Unfortunately, these are not the questions most humans ask. Instead of exploring what awaits us beyond the illusion of “free will”, people all over the world are now retreating to find shelter with even older illusions. Instead of confronting the challenge of AI and bioengineering, many are turning to religious and nationalist fantasies that are even less in touch with the scientific realities of our time than liberalism. Instead of fresh political models, what’s on offer are repackaged leftovers from the 20th century or even the middle ages.
When you try to engage with these nostalgic fantasies, you find yourself debating such thingsas the veracity of the Bible and the sanctity of the nation (especially if you happen, like me, to live in a place like Israel). As a scholar, this is a disappointment. Arguing about the Bible was hot stuff in the age of Voltaire, and debating the merits of nationalism was cutting-edge philosophy a century ago – but in 2018 it seems a terrible waste of time. AI and bioengineering are about to change the course of evolution itself, and we have just a few decades to figure out what to do with them. I don’t know where the answers will come from, but they are definitely not coming from a collection of stories written thousands of years ago.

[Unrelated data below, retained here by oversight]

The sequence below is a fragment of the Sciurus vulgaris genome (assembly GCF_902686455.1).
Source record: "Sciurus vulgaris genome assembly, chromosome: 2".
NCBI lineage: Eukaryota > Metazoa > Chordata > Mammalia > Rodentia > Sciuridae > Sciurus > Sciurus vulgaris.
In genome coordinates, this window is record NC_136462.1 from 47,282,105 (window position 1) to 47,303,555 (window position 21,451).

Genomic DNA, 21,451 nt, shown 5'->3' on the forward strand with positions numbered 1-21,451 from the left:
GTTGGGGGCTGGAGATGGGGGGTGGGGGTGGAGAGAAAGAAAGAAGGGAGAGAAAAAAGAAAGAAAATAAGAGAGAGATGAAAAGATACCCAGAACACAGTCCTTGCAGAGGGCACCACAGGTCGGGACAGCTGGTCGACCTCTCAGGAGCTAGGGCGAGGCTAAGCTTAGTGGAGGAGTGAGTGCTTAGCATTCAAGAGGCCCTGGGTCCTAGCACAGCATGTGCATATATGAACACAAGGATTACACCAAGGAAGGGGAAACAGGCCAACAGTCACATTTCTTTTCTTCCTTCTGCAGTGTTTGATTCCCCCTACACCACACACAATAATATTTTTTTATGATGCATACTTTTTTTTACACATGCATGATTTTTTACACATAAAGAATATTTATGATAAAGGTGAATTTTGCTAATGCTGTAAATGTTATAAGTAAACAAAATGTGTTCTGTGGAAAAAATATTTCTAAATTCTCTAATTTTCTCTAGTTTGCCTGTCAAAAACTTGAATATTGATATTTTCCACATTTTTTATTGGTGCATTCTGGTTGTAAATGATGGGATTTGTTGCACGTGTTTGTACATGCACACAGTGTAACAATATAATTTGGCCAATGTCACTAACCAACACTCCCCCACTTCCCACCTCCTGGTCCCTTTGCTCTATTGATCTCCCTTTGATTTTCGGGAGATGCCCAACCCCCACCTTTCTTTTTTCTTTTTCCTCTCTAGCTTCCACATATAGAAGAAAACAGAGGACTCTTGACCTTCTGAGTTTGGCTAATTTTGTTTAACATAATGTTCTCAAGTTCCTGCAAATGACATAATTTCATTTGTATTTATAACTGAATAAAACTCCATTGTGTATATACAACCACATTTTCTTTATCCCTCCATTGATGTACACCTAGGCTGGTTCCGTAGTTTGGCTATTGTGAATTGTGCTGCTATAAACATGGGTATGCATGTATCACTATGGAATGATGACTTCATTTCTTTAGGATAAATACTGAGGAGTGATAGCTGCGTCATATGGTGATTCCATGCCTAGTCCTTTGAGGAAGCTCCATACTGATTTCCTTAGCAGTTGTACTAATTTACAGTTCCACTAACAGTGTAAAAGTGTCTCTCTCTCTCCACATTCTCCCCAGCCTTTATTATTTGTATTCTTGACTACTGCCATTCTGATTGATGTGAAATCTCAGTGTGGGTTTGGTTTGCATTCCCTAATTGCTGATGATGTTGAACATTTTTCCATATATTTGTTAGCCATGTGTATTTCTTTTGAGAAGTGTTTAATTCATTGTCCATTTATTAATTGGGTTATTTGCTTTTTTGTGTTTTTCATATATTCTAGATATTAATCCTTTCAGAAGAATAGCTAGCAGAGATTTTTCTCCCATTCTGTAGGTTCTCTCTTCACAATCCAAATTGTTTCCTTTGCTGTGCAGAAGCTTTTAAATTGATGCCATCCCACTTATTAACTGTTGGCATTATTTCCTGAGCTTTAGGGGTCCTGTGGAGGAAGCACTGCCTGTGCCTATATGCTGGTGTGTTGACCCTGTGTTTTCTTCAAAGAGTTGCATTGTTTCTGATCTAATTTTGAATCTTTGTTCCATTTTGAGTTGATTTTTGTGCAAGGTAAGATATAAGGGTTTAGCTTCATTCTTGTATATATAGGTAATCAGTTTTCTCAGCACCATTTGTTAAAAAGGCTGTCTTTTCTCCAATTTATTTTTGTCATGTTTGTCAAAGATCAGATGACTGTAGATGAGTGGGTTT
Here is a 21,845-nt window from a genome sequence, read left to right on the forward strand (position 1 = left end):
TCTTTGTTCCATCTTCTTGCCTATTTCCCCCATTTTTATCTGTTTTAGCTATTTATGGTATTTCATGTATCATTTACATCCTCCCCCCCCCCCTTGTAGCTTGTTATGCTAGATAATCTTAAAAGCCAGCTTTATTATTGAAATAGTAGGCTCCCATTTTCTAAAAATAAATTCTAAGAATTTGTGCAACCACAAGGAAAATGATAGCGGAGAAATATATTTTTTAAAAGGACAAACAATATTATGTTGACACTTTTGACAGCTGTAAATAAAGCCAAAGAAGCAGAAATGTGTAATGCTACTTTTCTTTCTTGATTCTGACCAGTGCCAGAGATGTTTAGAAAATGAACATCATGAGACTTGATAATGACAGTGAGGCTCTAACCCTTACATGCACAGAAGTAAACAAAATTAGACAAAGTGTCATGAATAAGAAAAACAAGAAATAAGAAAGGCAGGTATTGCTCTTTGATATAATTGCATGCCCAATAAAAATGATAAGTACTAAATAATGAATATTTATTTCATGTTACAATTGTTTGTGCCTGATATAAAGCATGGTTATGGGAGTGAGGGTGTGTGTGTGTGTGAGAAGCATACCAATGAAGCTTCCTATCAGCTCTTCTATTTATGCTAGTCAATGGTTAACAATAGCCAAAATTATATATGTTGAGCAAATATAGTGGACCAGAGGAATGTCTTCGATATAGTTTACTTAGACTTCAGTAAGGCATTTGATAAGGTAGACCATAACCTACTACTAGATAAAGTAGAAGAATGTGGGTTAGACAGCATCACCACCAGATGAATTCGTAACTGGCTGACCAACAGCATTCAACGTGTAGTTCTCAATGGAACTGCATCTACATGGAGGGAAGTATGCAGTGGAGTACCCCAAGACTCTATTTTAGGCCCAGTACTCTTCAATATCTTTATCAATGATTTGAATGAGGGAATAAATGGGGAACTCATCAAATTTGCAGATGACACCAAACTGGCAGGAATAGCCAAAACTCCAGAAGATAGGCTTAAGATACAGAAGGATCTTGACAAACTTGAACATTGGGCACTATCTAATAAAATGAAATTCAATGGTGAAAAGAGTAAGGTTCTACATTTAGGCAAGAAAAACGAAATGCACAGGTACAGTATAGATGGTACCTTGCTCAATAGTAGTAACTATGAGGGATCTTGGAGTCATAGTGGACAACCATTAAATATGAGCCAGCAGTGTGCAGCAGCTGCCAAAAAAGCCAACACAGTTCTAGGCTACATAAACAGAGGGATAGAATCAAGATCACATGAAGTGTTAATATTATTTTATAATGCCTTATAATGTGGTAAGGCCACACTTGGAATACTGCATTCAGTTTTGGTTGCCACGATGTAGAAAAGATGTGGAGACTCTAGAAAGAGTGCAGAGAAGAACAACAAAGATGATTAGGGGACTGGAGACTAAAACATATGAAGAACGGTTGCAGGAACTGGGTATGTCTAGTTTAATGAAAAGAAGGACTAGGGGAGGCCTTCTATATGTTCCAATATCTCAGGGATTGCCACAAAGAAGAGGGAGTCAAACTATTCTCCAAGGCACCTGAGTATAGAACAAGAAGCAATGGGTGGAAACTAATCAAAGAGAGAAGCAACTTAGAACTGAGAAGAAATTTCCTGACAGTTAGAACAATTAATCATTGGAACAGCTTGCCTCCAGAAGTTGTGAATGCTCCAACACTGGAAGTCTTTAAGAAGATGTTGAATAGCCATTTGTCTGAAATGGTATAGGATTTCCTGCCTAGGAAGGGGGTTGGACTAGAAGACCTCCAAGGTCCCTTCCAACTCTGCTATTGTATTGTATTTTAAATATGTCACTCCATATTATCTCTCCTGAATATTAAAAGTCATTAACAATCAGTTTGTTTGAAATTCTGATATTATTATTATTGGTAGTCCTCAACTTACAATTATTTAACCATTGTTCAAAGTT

So what to do? We need to fight on two fronts simultaneously. We should defend liberal democracy, not only because it has proved to be a more benign form of government than any of its alternatives, but also because it places the fewest limitations on debating the future of humanity. At the same time, we need to question the traditional assumptions of liberalism, and develop a new political project that is better in line with the scientific realities and technological powers of the 21st century.
Greek mythology tells that Zeus and Poseidon, two of the greatest gods, competed for the hand of the goddess Thetis. But when they heard the prophecy that Thetis would bear a son more powerful than his father, both withdrew in alarm. Since gods plan on sticking around for ever, they don’t want a more powerful offspring to compete with them. So Thetis married a mortal, King Peleus, and gave birth to Achilles. Mortals do like their children to outshine them. This myth might teach us something important. Autocrats who plan to rule in perpetuity don’t like to encourage the birth of ideas that might displace them. But liberal democracies inspire the creation of new visions, even at the price of questioning their own foundations •
• Yuval Noah Harari’s 21 Lessons for the 21st Century is published by Cape. To order a copy for £13.99, saving £5, go to guardianbookshop.com or call 0330 333 6846. Free UK p&p over £10, online orders only. Phone orders min. p&p of £1.99.